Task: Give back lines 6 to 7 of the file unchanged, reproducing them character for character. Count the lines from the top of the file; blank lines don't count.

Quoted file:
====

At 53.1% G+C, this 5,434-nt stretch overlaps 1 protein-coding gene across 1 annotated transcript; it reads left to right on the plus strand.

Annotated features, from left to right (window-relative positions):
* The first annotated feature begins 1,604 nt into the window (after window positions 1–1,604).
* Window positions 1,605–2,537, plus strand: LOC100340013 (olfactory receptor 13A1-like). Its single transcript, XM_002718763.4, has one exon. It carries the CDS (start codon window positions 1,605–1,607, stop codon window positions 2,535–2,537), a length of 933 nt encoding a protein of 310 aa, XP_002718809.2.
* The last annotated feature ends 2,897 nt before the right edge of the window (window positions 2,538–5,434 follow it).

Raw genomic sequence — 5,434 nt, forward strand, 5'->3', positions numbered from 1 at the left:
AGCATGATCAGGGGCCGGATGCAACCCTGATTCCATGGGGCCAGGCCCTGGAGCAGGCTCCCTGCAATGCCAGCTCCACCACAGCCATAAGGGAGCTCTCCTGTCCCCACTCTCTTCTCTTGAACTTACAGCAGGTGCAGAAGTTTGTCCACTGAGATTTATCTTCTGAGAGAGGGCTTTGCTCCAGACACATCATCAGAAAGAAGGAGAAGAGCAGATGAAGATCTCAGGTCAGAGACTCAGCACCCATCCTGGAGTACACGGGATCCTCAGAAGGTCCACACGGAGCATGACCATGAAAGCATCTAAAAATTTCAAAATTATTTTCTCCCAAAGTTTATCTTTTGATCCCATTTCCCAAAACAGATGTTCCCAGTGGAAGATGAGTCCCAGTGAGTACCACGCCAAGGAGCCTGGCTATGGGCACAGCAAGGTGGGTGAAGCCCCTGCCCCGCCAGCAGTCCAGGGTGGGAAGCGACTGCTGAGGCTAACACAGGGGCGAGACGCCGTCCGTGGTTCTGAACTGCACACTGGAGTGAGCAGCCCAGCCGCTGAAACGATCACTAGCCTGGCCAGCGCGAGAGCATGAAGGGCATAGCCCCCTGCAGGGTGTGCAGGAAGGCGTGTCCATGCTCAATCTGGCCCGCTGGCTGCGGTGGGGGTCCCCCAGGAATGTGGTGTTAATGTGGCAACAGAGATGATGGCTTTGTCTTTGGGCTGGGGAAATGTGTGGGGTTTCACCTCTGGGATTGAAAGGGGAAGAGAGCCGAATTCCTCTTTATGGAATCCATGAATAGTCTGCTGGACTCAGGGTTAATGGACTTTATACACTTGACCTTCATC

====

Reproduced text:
Raw genomic sequence — 5,434 nt, forward strand, 5'->3', positions numbered from 1 at the left:
AGCATGATCAGGGGCCGGATGCAACCCTGATTCCATGGGGCCAGGCCCTGGAGCAGGCTCCCTGCAATGCCAGCTCCACCACAGCCATAAGGGAGCTCTCCTGTCCCCACTCTCTTCTCTTGAACTTACAGCAGGTGCAGAAGTTTGTCCACTGAGATTTATCTTCTGAGAGAGGGCTTTGCTCCAGACACATCATCAGAAAGAAGGAGAAGAGCAGATGAAGATCTCAGGTCAGAGACTCAGCACCCATCCTGGAGTACACGGGATCCTCAGAAGGTCCACACGGAGCATGACCATGAAAGCATCTAAAAATTTCAAAATTATTTTCTCCCAAAGTTTATCTTTTGATCCCATTTCCCAAAACAGATGTTCCCAGTGGAAGATGAGTCCCAGTGAGTACCACGCCAAGGAGCCTGGCTATGGGCACAGCAAGGTGGGTGAAGCCCCTGCCCCGCCAGCAGTCCAGGGTGGGAAGCGACTGCTGAGGCTAACACAGGGGCGAGACGCCGTCCGTGGTTCTGAACTGCACACTGGAGTGAGCAGCCCAGCCGCTGAAACGATCACTAGCCTGGCCAGCGCGAGAGCATGAAGGGCATAGCCCCCTGCAGGGTGTGCAGGAAGGCGTGTCCATGCTCAATCTGGCCCGCTGGCTGCGGTGGGGGTCCCCCAGGAATGTGGTGTTAATGTGGCAACAGAGATGATGGCTTTGTCTTTGGGCTGGGGAAATGTGTGGGGTTTCACCTCTGGGATTGAAAGGGGAAGAGAGCCGAATTCCTCTTTATGGAATCCATGAATAGTCTGCTGGACTCAGGGTTAATGGACTTTATACACTTGACCTTCATC